Online Retail Monthly Report | May

09 May 2022


Online Retail ETF Monthly Report: Key Takeaways

After two tumultuous years, U.S. online retail growth expected to return to normal levels 2022 – Data consultancy eMarketer expects U.S. ecommerce sales to surpass $1 trillion for the first time in 2022, making up 15.2% of total retail sales. M-commerce sales are also expected to exceed 40% for the first time in 2022. Furthermore, the pandemic will have a lasting impact on online shopping behavior in different product categories, including online car buying and digital grocery. An analyst note from Cowen, estimates that U.S. online sales are on track to grow 11% annually over the next 5 years to $1.6 trillion as this “give back” period is behind us. [1]

Amazon Misses Earnings – Ecommerce bellwether Amazon (not owned in IBUY) was down 14% after giving lighter-than-expected revenue guidance for the quarter, experience its worst day since July 2006. Amazon said it projects revenue between $116 billion to $121 billion in the second quarter, trailing the $125.5 billion average analyst estimate, according to Refinitiv. Amazon’s online retail is off from pandemic peaks, and its operating expenses have not ramped down. Amazon invested heavily to staff up its warehouses and combat supply chain challenges, and it now faces rising inflation, as well as increasing transportation and labor costs. [2]

BNPL to Account for One-Quarter of Online Sales in Five years – According to a new report from ResearchandMarkets, the global Buy Now Pay Later (BNPL) market is experiencing rapid growth. BNPL sales expected to more than double between 2021 and 2026, according to this report's findings. The secret behind BNPL's rapid expansion is the smooth integration of these services into E-Commerce checkouts, attractive financing options like interest-free pay-in-four loans, and a relatively easy application process. Among the top motivations for consumers to use BNPL services is the ability to afford items that would otherwise be beyond their budgets and the desire to avoid paying credit card interest. [3]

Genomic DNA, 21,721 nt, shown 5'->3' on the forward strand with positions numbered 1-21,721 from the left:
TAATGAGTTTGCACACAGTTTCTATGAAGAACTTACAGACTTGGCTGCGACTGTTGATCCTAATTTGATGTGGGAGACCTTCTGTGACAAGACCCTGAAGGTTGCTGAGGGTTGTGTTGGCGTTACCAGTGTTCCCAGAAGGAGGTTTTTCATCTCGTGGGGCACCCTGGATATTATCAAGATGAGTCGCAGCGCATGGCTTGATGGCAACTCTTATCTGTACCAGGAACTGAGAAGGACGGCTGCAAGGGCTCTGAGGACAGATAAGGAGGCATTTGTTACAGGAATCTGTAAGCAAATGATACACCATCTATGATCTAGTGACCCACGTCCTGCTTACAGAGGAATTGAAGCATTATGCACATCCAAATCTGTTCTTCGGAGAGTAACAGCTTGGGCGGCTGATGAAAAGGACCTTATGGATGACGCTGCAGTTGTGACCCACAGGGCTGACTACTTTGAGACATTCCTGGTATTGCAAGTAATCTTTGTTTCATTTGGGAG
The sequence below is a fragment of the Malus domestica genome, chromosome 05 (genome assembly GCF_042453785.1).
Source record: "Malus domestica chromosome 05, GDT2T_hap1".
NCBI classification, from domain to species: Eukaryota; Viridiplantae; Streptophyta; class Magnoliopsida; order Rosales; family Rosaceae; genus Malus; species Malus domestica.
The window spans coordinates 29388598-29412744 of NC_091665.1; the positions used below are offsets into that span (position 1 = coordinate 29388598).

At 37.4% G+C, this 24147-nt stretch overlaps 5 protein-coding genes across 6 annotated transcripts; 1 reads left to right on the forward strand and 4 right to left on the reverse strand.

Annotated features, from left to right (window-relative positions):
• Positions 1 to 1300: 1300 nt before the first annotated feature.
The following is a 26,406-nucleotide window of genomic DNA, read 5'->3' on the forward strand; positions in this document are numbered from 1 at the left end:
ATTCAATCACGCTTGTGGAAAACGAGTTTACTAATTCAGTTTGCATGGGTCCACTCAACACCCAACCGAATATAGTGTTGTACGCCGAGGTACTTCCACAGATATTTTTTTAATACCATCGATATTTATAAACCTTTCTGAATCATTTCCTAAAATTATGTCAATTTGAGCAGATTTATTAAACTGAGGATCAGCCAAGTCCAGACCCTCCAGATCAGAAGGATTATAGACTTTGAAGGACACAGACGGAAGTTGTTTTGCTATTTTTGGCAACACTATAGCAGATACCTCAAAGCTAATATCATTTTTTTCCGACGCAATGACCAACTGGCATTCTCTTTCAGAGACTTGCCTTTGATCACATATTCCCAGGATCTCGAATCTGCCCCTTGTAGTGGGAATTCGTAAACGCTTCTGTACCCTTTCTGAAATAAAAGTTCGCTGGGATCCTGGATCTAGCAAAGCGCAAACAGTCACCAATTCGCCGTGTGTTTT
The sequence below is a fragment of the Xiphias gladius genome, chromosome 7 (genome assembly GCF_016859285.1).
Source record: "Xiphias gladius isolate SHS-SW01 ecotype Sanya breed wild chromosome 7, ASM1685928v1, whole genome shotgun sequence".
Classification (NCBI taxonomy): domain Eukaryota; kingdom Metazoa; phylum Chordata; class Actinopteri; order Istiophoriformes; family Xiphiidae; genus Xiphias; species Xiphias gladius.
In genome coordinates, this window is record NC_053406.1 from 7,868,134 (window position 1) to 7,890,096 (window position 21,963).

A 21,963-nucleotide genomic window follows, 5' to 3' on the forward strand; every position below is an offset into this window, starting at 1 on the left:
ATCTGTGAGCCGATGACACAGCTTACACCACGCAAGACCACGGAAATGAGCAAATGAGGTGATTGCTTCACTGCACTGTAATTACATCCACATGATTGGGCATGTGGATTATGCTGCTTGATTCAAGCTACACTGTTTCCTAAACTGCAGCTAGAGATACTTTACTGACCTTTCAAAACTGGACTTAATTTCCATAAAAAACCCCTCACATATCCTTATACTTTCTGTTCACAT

Online Retail Has Cemented Its Place in the Hierarchy, Expecting Continued Growth – According to the Bureau of Economic Analysis, global retail sales are expected to top $30 trillion by 2023, with online sales representing 20%, topping $6 trillion. The BEA finds that 87 percent of consumers polled said they started their shopping journey digitally. This is supported by Google, who reports that 82 percent of consumers consult information on their phones while shopping in-store. [4] 

China Lockdowns Favor Online Grocery – Shares of holding DingDong, a Chinese online grocer, surged more than 49% in April, on booming business related to Covid lockdowns. Currently there are 200 million people – roughly 14% of China’s population – who must use online channels to get their daily necessities, led by food. [5]

Consumer Spending Patterns Refocus on Services not Goods – Consumers are spending money on travel and experiences, after spending the pandemic purchasing goods. Global travel demand is the highest since the onset of the pandemic. [6]